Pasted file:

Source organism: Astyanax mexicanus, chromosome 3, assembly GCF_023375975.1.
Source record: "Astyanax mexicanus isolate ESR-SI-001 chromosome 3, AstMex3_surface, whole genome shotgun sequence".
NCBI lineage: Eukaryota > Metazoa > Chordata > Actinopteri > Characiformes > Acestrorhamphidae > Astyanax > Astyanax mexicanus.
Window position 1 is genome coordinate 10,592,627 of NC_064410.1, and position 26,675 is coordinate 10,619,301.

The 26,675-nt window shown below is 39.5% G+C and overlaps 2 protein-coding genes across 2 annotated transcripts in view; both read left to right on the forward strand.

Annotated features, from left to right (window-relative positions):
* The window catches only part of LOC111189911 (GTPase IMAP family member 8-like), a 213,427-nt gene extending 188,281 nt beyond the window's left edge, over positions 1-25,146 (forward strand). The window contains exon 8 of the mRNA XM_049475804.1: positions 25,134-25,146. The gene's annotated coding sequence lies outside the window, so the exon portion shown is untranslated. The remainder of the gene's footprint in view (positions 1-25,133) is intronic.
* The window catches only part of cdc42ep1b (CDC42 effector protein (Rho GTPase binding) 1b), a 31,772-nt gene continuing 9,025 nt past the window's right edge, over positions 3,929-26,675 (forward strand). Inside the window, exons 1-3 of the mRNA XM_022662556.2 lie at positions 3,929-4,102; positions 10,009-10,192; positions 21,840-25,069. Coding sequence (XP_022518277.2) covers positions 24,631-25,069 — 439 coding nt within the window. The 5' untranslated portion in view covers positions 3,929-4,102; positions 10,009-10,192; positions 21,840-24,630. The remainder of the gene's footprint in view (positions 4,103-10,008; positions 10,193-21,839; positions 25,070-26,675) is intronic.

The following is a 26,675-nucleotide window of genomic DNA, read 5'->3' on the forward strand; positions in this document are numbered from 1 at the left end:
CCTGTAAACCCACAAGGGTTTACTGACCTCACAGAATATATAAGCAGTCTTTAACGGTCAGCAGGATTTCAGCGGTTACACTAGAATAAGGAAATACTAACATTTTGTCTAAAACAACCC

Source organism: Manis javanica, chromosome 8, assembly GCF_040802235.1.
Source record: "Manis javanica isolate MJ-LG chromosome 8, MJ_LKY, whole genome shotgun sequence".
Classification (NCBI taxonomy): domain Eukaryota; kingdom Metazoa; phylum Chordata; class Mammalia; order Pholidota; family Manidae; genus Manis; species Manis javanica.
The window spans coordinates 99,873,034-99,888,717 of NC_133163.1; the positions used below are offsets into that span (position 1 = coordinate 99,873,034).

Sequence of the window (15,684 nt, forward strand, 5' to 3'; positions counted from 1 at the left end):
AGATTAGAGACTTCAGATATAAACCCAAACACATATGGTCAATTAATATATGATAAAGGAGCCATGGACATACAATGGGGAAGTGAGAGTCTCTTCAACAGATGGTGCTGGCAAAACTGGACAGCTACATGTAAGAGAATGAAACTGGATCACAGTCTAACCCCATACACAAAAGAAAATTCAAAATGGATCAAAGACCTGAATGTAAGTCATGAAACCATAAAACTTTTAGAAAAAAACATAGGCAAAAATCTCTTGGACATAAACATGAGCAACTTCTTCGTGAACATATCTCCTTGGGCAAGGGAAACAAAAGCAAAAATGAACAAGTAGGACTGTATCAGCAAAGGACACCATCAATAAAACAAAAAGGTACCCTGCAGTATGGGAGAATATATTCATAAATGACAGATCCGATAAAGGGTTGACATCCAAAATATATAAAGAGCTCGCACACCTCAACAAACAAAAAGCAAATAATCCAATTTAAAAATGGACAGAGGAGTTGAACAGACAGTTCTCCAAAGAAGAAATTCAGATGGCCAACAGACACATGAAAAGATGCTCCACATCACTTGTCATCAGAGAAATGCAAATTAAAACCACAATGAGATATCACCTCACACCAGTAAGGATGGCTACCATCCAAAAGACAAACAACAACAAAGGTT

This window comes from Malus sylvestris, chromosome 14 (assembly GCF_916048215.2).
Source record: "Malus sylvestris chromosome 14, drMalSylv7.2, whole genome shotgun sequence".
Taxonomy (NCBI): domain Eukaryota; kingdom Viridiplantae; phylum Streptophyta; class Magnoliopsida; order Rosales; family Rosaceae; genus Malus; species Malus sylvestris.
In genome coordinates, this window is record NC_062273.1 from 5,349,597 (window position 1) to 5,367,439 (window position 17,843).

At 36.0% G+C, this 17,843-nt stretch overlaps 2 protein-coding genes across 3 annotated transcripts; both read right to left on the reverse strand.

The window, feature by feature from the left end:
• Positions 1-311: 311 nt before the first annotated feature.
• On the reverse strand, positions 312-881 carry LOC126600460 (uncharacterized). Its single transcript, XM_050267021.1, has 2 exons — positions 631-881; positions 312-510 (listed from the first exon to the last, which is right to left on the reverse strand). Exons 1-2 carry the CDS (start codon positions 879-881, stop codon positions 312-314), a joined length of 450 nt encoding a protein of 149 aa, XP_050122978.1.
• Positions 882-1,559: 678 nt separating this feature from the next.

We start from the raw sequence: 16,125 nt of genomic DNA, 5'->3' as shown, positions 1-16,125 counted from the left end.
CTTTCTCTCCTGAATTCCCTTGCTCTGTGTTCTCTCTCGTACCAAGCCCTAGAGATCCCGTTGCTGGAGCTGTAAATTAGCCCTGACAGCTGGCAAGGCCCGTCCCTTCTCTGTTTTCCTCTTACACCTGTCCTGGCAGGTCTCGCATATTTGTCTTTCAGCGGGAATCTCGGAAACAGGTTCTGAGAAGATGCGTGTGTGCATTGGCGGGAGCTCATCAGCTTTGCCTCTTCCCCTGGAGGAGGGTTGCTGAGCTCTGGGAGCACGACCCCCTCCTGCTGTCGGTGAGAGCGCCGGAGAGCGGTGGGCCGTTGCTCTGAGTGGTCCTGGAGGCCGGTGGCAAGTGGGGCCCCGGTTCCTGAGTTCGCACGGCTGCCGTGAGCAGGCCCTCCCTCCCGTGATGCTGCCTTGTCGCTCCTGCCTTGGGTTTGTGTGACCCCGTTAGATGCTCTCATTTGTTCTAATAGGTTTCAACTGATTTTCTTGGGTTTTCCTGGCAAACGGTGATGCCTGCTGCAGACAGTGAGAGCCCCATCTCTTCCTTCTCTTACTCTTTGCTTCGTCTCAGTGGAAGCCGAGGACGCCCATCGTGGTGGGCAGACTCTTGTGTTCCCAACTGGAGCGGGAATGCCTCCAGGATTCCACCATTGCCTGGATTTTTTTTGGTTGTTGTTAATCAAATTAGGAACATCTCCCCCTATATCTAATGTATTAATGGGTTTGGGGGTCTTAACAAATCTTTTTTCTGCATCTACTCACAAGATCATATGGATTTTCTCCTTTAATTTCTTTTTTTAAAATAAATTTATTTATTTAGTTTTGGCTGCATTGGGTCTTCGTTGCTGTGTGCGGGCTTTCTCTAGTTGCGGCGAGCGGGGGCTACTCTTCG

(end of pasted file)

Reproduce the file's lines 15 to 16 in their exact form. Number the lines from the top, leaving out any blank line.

Sequence of the window (15,684 nt, forward strand, 5' to 3'; positions counted from 1 at the left end):
AGATTAGAGACTTCAGATATAAACCCAAACACATATGGTCAATTAATATATGATAAAGGAGCCATGGACATACAATGGGGAAGTGAGAGTCTCTTCAACAGATGGTGCTGGCAAAACTGGACAGCTACATGTAAGAGAATGAAACTGGATCACAGTCTAACCCCATACACAAAAGAAAATTCAAAATGGATCAAAGACCTGAATGTAAGTCATGAAACCATAAAACTTTTAGAAAAAAACATAGGCAAAAATCTCTTGGACATAAACATGAGCAACTTCTTCGTGAACATATCTCCTTGGGCAAGGGAAACAAAAGCAAAAATGAACAAGTAGGACTGTATCAGCAAAGGACACCATCAATAAAACAAAAAGGTACCCTGCAGTATGGGAGAATATATTCATAAATGACAGATCCGATAAAGGGTTGACATCCAAAATATATAAAGAGCTCGCACACCTCAACAAACAAAAAGCAAATAATCCAATTTAAAAATGGACAGAGGAGTTGAACAGACAGTTCTCCAAAGAAGAAATTCAGATGGCCAACAGACACATGAAAAGATGCTCCACATCACTTGTCATCAGAGAAATGCAAATTAAAACCACAATGAGATATCACCTCACACCAGTAAGGATGGCTACCATCCAAAAGACAAACAACAACAAAGGTT